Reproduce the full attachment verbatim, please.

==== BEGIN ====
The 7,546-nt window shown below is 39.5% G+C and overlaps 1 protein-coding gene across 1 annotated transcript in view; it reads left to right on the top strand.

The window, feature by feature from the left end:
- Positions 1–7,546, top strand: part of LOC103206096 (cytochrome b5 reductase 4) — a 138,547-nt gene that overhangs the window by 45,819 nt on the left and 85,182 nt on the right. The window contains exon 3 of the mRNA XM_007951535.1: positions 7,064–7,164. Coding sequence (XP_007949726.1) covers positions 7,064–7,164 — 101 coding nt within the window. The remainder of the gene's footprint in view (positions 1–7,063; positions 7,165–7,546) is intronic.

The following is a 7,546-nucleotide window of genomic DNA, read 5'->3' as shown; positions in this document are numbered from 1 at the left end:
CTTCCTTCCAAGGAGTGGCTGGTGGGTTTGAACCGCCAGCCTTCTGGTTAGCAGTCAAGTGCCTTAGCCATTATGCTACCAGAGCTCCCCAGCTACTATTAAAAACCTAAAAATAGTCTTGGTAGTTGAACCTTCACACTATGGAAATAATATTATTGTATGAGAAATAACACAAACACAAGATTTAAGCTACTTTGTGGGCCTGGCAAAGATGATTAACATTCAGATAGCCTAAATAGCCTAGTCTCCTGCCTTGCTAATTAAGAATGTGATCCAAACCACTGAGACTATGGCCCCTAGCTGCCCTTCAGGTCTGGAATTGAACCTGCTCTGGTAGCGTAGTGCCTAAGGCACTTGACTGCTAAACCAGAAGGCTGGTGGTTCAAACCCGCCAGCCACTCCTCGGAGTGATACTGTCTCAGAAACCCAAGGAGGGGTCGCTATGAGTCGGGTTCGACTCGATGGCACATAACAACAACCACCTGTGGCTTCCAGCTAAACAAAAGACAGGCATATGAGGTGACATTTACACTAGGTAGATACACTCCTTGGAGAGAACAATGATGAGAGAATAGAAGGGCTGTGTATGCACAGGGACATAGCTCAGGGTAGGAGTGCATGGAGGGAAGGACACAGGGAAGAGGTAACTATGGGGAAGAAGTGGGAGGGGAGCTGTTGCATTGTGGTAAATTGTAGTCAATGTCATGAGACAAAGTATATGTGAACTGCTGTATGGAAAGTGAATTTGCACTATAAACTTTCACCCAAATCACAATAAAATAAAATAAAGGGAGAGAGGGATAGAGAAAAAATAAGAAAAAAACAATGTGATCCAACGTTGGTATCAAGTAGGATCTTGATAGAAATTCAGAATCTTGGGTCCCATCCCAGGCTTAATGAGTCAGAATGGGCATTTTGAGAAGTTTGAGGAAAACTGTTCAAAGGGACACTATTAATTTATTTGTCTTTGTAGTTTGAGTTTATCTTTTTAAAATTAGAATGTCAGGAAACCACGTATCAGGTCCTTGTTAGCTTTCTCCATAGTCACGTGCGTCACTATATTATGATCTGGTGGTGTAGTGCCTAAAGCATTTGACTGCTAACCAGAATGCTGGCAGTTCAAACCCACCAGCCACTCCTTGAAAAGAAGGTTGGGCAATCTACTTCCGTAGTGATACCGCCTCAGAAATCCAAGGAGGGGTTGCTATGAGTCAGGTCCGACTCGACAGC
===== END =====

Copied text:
The 7,546-nt window shown below is 39.5% G+C and overlaps 1 protein-coding gene across 1 annotated transcript in view; it reads left to right on the top strand.

The window, feature by feature from the left end:
- Positions 1–7,546, top strand: part of LOC103206096 (cytochrome b5 reductase 4) — a 138,547-nt gene that overhangs the window by 45,819 nt on the left and 85,182 nt on the right. The window contains exon 3 of the mRNA XM_007951535.1: positions 7,064–7,164. Coding sequence (XP_007949726.1) covers positions 7,064–7,164 — 101 coding nt within the window. The remainder of the gene's footprint in view (positions 1–7,063; positions 7,165–7,546) is intronic.

The following is a 7,546-nucleotide window of genomic DNA, read 5'->3' as shown; positions in this document are numbered from 1 at the left end:
CTTCCTTCCAAGGAGTGGCTGGTGGGTTTGAACCGCCAGCCTTCTGGTTAGCAGTCAAGTGCCTTAGCCATTATGCTACCAGAGCTCCCCAGCTACTATTAAAAACCTAAAAATAGTCTTGGTAGTTGAACCTTCACACTATGGAAATAATATTATTGTATGAGAAATAACACAAACACAAGATTTAAGCTACTTTGTGGGCCTGGCAAAGATGATTAACATTCAGATAGCCTAAATAGCCTAGTCTCCTGCCTTGCTAATTAAGAATGTGATCCAAACCACTGAGACTATGGCCCCTAGCTGCCCTTCAGGTCTGGAATTGAACCTGCTCTGGTAGCGTAGTGCCTAAGGCACTTGACTGCTAAACCAGAAGGCTGGTGGTTCAAACCCGCCAGCCACTCCTCGGAGTGATACTGTCTCAGAAACCCAAGGAGGGGTCGCTATGAGTCGGGTTCGACTCGATGGCACATAACAACAACCACCTGTGGCTTCCAGCTAAACAAAAGACAGGCATATGAGGTGACATTTACACTAGGTAGATACACTCCTTGGAGAGAACAATGATGAGAGAATAGAAGGGCTGTGTATGCACAGGGACATAGCTCAGGGTAGGAGTGCATGGAGGGAAGGACACAGGGAAGAGGTAACTATGGGGAAGAAGTGGGAGGGGAGCTGTTGCATTGTGGTAAATTGTAGTCAATGTCATGAGACAAAGTATATGTGAACTGCTGTATGGAAAGTGAATTTGCACTATAAACTTTCACCCAAATCACAATAAAATAAAATAAAGGGAGAGAGGGATAGAGAAAAAATAAGAAAAAAACAATGTGATCCAACGTTGGTATCAAGTAGGATCTTGATAGAAATTCAGAATCTTGGGTCCCATCCCAGGCTTAATGAGTCAGAATGGGCATTTTGAGAAGTTTGAGGAAAACTGTTCAAAGGGACACTATTAATTTATTTGTCTTTGTAGTTTGAGTTTATCTTTTTAAAATTAGAATGTCAGGAAACCACGTATCAGGTCCTTGTTAGCTTTCTCCATAGTCACGTGCGTCACTATATTATGATCTGGTGGTGTAGTGCCTAAAGCATTTGACTGCTAACCAGAATGCTGGCAGTTCAAACCCACCAGCCACTCCTTGAAAAGAAGGTTGGGCAATCTACTTCCGTAGTGATACCGCCTCAGAAATCCAAGGAGGGGTTGCTATGAGTCAGGTCCGACTCGACAGC